High risk stem cells with the potential to develop into leukaemia can be identified early in the disease but are often a “needle in a haystack” when compared to the rest of the MPN stem cells. By using cutting edge single cell technology Dr Grabek will separate each individual cell of the MPN stem cells. Through a combination of mutational analysis by novel nanopore technology and assessment of downstream gene signalling he will be able to determine the early stages of leukaemia development in these disorders. In future, he hopes to establish which treatments have the potential to arrest these early changes and prevent transformation to leukaemia.
for the article on the LF website, click here
HSANZ Member, Professor John Seymour, Director of Clinical Haematology at the Peter MacCallum Cancer Centre and Royal Melbourne Hospital, has been named as among the most influential in the world in the annual Highly Cited Researchers 2020 list
The list identifies scientists who have published papers ranking in the top 1% by citations by peers in their field over the past ten years. Among the 6,400 Highly Cited Researchers across 21 fields of the sciences there are 482 named in the clinical sciences section and 199 in immunology research.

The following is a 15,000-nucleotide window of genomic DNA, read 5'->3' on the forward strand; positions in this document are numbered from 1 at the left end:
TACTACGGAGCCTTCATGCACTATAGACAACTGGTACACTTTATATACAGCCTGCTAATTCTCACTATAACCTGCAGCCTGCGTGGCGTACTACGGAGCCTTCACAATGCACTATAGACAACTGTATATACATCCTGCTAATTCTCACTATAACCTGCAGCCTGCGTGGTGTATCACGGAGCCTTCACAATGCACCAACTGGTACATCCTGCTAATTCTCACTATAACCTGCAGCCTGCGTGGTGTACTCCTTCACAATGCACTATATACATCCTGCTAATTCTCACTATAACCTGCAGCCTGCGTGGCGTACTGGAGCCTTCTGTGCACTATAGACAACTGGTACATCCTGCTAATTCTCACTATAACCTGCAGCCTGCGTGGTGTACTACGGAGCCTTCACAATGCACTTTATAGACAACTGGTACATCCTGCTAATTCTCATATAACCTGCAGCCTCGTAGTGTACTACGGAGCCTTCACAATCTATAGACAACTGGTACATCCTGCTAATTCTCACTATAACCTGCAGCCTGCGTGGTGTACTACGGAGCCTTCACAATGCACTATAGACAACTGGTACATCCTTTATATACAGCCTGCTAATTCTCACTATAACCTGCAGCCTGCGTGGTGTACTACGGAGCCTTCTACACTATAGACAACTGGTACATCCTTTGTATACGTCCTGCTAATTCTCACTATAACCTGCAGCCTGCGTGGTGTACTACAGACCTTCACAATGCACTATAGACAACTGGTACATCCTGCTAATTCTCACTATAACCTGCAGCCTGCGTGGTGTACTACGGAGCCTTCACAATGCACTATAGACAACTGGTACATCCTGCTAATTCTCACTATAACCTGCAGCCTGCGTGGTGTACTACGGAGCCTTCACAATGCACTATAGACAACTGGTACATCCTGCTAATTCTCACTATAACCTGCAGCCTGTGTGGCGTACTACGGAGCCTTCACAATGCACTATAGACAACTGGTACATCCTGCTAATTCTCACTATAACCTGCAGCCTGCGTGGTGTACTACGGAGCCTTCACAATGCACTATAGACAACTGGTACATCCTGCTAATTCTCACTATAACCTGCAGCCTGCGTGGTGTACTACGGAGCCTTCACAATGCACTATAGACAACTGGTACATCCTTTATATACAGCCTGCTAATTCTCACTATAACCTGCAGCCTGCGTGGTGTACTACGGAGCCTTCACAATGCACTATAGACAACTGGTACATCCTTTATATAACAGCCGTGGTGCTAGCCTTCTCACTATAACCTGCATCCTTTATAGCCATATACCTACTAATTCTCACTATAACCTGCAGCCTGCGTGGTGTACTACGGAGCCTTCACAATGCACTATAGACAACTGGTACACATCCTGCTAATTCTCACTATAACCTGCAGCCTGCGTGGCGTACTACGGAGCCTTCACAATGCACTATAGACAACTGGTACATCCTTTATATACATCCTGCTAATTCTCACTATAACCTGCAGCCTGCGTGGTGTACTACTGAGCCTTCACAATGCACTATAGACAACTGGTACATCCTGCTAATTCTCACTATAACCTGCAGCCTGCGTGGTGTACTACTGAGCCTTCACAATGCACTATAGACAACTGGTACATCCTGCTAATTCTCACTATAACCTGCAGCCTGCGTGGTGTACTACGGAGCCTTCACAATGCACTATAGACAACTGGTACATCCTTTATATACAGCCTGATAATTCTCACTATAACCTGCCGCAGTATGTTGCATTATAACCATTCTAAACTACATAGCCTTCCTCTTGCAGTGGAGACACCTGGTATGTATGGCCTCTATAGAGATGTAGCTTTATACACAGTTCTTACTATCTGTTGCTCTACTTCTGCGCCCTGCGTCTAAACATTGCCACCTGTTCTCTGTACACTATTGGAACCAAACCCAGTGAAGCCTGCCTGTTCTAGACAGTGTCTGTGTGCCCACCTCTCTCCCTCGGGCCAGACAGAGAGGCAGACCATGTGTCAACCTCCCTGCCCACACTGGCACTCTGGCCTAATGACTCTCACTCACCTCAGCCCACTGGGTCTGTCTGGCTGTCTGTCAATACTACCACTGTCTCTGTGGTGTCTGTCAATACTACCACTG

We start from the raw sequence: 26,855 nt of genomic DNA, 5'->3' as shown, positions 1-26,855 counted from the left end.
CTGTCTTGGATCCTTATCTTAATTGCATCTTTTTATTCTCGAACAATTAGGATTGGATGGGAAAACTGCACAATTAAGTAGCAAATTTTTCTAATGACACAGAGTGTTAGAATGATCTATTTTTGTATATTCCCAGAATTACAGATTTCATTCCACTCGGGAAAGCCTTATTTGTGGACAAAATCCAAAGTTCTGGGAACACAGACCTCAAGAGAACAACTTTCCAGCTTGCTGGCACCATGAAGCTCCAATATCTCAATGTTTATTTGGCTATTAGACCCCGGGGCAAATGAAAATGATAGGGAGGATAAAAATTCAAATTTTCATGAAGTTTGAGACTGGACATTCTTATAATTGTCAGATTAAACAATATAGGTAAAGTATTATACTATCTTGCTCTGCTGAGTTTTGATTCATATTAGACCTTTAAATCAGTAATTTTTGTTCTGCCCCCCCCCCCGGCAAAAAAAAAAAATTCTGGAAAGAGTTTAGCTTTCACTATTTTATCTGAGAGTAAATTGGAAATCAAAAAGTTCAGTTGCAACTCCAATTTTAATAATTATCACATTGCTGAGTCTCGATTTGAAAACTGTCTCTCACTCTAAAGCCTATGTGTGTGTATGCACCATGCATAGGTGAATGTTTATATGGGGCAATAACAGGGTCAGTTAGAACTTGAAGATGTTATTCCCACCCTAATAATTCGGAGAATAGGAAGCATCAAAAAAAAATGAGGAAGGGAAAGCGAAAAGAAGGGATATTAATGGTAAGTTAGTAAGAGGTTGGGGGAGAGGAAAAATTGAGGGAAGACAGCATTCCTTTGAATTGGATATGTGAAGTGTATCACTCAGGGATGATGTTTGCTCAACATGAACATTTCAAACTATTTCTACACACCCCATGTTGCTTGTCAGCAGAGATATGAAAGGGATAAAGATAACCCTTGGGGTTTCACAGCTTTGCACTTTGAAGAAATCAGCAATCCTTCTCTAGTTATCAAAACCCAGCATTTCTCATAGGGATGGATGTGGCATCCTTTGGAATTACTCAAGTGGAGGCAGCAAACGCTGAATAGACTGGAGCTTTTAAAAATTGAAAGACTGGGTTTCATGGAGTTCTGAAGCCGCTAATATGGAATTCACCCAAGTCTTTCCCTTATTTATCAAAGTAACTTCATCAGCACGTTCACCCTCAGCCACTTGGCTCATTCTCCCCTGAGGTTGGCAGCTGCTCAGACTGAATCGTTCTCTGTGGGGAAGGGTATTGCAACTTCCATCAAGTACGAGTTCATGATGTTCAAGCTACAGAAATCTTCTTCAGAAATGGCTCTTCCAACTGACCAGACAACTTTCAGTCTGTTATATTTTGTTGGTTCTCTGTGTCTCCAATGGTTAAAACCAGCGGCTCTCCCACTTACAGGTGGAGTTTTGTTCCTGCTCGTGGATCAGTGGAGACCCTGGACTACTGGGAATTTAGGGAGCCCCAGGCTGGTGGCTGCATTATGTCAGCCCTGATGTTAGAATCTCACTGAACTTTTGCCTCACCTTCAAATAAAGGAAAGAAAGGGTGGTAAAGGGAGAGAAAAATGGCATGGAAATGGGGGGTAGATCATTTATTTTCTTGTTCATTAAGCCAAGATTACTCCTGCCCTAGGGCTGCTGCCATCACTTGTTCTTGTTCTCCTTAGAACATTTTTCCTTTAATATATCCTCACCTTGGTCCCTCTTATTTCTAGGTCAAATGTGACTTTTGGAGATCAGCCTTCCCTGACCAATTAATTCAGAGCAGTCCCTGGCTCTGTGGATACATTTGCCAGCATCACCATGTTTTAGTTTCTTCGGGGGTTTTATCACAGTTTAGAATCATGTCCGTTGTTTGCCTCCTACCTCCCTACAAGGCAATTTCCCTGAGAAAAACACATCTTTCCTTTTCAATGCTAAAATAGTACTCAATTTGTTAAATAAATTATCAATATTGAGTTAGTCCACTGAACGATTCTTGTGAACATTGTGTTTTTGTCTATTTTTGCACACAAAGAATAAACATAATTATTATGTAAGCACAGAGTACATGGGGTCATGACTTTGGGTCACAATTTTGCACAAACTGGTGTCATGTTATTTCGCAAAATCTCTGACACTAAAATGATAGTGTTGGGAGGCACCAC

See this article in the limbic for full story
HSANZ is pleased to be invited again to partner the American Society of Hematology for the Highlights of ASH series which will be taking place virtually in March 2021. All Members of HSANZ will be entitled to a discounted registration.
ASH is excited to share additional information in the coming weeks, but the regional meetings originally scheduled to take place in North America (January), the Mediterranean (February), Asia-Pacific (March), and Latin America (April) will be offered as as a collective virtual experience in March 2021. More information about the program and registration will be available in early 2021.
Meanwhile, here is the 2021 Highlights of ASH website. As soon as we know more, we will post it here.
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Tel: 02 8097 8114